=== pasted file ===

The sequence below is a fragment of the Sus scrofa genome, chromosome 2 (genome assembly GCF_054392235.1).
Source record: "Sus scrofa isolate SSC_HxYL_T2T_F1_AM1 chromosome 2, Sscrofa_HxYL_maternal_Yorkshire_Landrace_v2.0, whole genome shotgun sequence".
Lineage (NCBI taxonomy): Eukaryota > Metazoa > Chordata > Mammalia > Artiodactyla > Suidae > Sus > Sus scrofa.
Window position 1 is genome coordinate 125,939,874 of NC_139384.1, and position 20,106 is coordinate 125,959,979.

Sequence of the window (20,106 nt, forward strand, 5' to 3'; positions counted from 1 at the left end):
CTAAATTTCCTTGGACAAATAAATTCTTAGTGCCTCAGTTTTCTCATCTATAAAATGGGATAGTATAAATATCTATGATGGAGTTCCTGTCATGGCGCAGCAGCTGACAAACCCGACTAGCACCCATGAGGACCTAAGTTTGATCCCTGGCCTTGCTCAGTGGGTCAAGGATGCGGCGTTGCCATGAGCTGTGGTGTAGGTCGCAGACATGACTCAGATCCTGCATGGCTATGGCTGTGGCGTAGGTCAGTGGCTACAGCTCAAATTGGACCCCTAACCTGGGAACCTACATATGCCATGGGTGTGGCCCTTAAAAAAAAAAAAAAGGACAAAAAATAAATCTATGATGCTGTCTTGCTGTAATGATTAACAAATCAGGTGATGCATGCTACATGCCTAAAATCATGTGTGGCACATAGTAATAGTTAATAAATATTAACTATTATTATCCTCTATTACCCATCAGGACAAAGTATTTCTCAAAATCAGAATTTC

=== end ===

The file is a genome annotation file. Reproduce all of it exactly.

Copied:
The sequence below is a fragment of the Sus scrofa genome, chromosome 2 (genome assembly GCF_054392235.1).
Source record: "Sus scrofa isolate SSC_HxYL_T2T_F1_AM1 chromosome 2, Sscrofa_HxYL_maternal_Yorkshire_Landrace_v2.0, whole genome shotgun sequence".
Lineage (NCBI taxonomy): Eukaryota > Metazoa > Chordata > Mammalia > Artiodactyla > Suidae > Sus > Sus scrofa.
Window position 1 is genome coordinate 125,939,874 of NC_139384.1, and position 20,106 is coordinate 125,959,979.

Sequence of the window (20,106 nt, forward strand, 5' to 3'; positions counted from 1 at the left end):
CTAAATTTCCTTGGACAAATAAATTCTTAGTGCCTCAGTTTTCTCATCTATAAAATGGGATAGTATAAATATCTATGATGGAGTTCCTGTCATGGCGCAGCAGCTGACAAACCCGACTAGCACCCATGAGGACCTAAGTTTGATCCCTGGCCTTGCTCAGTGGGTCAAGGATGCGGCGTTGCCATGAGCTGTGGTGTAGGTCGCAGACATGACTCAGATCCTGCATGGCTATGGCTGTGGCGTAGGTCAGTGGCTACAGCTCAAATTGGACCCCTAACCTGGGAACCTACATATGCCATGGGTGTGGCCCTTAAAAAAAAAAAAAAGGACAAAAAATAAATCTATGATGCTGTCTTGCTGTAATGATTAACAAATCAGGTGATGCATGCTACATGCCTAAAATCATGTGTGGCACATAGTAATAGTTAATAAATATTAACTATTATTATCCTCTATTACCCATCAGGACAAAGTATTTCTCAAAATCAGAATTTC